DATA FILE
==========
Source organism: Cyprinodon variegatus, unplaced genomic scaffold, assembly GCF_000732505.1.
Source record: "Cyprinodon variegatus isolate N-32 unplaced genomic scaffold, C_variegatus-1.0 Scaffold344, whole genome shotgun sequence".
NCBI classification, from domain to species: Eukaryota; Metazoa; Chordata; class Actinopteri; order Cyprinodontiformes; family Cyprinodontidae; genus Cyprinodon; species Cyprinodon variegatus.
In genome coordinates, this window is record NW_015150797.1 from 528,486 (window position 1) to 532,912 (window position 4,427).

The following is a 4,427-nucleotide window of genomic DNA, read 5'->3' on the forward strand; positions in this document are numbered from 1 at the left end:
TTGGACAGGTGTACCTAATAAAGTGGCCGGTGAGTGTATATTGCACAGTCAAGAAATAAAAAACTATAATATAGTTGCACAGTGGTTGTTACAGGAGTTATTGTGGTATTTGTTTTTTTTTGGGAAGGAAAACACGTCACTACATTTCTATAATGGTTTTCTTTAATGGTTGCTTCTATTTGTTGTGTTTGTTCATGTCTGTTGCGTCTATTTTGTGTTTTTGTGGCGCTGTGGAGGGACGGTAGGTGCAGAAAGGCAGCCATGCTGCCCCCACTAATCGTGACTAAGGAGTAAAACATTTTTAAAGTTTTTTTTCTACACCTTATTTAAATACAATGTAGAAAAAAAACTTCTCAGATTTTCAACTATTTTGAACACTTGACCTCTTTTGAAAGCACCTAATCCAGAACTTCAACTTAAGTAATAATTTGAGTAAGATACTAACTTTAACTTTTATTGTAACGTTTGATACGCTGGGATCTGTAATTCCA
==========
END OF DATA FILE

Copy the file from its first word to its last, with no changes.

Source organism: Cyprinodon variegatus, unplaced genomic scaffold, assembly GCF_000732505.1.
Source record: "Cyprinodon variegatus isolate N-32 unplaced genomic scaffold, C_variegatus-1.0 Scaffold344, whole genome shotgun sequence".
NCBI classification, from domain to species: Eukaryota; Metazoa; Chordata; class Actinopteri; order Cyprinodontiformes; family Cyprinodontidae; genus Cyprinodon; species Cyprinodon variegatus.
In genome coordinates, this window is record NW_015150797.1 from 528,486 (window position 1) to 532,912 (window position 4,427).

The following is a 4,427-nucleotide window of genomic DNA, read 5'->3' on the forward strand; positions in this document are numbered from 1 at the left end:
TTGGACAGGTGTACCTAATAAAGTGGCCGGTGAGTGTATATTGCACAGTCAAGAAATAAAAAACTATAATATAGTTGCACAGTGGTTGTTACAGGAGTTATTGTGGTATTTGTTTTTTTTTGGGAAGGAAAACACGTCACTACATTTCTATAATGGTTTTCTTTAATGGTTGCTTCTATTTGTTGTGTTTGTTCATGTCTGTTGCGTCTATTTTGTGTTTTTGTGGCGCTGTGGAGGGACGGTAGGTGCAGAAAGGCAGCCATGCTGCCCCCACTAATCGTGACTAAGGAGTAAAACATTTTTAAAGTTTTTTTTCTACACCTTATTTAAATACAATGTAGAAAAAAAACTTCTCAGATTTTCAACTATTTTGAACACTTGACCTCTTTTGAAAGCACCTAATCCAGAACTTCAACTTAAGTAATAATTTGAGTAAGATACTAACTTTAACTTTTATTGTAACGTTTGATACGCTGGGATCTGTAATTCCA